International financial reporting standards…tax treaties…market trends…While these are only a few common challenges facing most companies doing business abroad, there are a myriad of other complex issues specific to each country, industry and transaction type.
While the largest companies are served by equally large professional services firms, today’s mid-tier businesses often find it challenging to get the right mix of services, professional advice and responsiveness. Assistance with cross-border financial reporting, tax planning and compliance, as well as consulting represent service needs that even small businesses seek to meet their business objectives.
To help today's global mid-tier companies address these issues and more, both UHY Advisors and UHY LLP, along with independent UHY International member firms operating in more than 75 countries, work together to meet the evolving demands for capabilities virtually anywhere in the world.
To inquire about our international capabilities and service offerings, please contact us.
The US Senate approved legislation, which the House already passed, to extend for one year more than 50 tax provisions that had expired at the end of 2013. The pending retroactive enactment of this legislation will impact the 2014 taxes for many individuals and businesses.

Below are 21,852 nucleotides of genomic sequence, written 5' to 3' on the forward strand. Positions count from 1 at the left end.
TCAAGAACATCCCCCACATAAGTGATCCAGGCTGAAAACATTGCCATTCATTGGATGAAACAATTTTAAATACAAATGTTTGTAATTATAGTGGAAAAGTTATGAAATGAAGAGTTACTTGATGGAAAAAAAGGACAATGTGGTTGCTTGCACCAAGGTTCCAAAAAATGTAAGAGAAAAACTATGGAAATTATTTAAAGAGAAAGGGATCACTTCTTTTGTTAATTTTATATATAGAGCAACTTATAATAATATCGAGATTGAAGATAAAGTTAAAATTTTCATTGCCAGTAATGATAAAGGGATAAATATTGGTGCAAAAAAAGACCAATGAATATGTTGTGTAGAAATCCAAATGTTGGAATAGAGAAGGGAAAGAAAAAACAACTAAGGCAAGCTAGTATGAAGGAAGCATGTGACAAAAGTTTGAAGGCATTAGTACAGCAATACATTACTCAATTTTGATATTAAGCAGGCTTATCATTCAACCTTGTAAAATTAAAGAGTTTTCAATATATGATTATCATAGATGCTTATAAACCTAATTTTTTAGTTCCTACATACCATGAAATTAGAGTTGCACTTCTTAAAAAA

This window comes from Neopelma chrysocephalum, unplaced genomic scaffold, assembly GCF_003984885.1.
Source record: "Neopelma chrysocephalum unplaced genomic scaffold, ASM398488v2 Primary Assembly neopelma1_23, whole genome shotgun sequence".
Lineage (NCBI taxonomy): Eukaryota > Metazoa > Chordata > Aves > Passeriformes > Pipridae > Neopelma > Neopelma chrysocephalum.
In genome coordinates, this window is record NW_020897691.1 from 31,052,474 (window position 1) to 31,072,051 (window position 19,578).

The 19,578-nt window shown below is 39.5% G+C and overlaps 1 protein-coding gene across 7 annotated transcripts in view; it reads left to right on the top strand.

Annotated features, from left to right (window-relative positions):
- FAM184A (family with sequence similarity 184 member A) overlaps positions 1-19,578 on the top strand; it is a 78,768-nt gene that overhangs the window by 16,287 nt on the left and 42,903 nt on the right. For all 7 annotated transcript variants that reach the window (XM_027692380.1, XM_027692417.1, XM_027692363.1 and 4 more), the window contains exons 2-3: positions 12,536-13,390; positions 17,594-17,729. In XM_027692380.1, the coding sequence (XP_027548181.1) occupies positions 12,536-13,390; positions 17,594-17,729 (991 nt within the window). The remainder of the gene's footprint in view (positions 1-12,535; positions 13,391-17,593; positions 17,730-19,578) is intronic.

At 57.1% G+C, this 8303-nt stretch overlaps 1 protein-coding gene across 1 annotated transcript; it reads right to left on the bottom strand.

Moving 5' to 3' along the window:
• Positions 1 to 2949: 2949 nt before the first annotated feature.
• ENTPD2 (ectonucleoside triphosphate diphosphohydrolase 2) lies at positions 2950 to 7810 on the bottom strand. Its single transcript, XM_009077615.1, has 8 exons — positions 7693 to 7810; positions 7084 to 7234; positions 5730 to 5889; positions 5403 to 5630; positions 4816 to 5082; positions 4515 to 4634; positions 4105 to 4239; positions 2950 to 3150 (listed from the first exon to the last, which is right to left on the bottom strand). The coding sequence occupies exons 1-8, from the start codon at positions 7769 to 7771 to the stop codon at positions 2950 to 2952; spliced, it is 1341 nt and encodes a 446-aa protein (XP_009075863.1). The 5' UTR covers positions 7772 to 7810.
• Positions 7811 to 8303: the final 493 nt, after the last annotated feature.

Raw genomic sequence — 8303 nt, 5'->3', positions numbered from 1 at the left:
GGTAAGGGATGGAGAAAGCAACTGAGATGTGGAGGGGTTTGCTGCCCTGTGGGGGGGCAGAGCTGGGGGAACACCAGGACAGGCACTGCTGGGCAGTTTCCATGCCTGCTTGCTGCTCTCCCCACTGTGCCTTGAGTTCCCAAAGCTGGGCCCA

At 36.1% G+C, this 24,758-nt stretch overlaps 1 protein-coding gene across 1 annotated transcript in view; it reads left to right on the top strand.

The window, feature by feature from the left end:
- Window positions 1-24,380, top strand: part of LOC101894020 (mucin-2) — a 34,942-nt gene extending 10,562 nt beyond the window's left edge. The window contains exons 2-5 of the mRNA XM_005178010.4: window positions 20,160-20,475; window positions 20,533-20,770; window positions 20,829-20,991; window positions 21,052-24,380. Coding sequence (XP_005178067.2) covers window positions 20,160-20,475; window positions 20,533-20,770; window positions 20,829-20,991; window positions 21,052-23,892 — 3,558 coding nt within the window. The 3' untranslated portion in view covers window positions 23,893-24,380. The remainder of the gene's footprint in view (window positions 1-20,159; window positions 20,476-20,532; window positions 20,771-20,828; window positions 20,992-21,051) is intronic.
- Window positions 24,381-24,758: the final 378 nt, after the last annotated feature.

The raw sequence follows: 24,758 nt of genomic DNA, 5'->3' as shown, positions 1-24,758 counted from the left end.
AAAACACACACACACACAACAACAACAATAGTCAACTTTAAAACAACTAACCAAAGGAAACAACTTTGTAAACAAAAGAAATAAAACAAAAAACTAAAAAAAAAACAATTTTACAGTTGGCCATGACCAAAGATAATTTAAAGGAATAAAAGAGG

As the US and Europe continue their economic recovery (albeit slowly), this time around, OEMs (Original Equipment Manufacturers) want to have more insight into their supplier relationships.
The USA enjoys some of the lowest gasoline pump prices among the major world economies, according to a new study by UHY, the international accountancy network. UHY explains that the USA has an extremely low tax rate on fuel, levying just 13% on gasoline and 12% on diesel, considerably less than many other major developed economies, in particular European countries.
What are disruptive technologies, you ask? The term was first used by Harvard Business School professor Clayton M. Christensen to describe a new technology that unexpectedly displaces an established technology. In his book, The Innovator's Dilemma, Christensen separates new technology into two categories: sustaining and disruptive. Sustaining technologies are based on incremental improvements to an established technology, whereas, disruptive technologies can be defined as "simple, convenient-to-use innovations that initially are used by only unsophisticated customers at the low end of markets". Christensen has stated that large companies tend not to pay attention to these disruptive technologies because they don't satisfy the demands of high-end users - at least, not at first.
A directive has been issued by the Large Business & International Division (LB&I) simplifying the approach in determining who bears the benefits and burdens of ownership in a contract manufacturing arrangement to claim a deduction under section 199 (DPAD).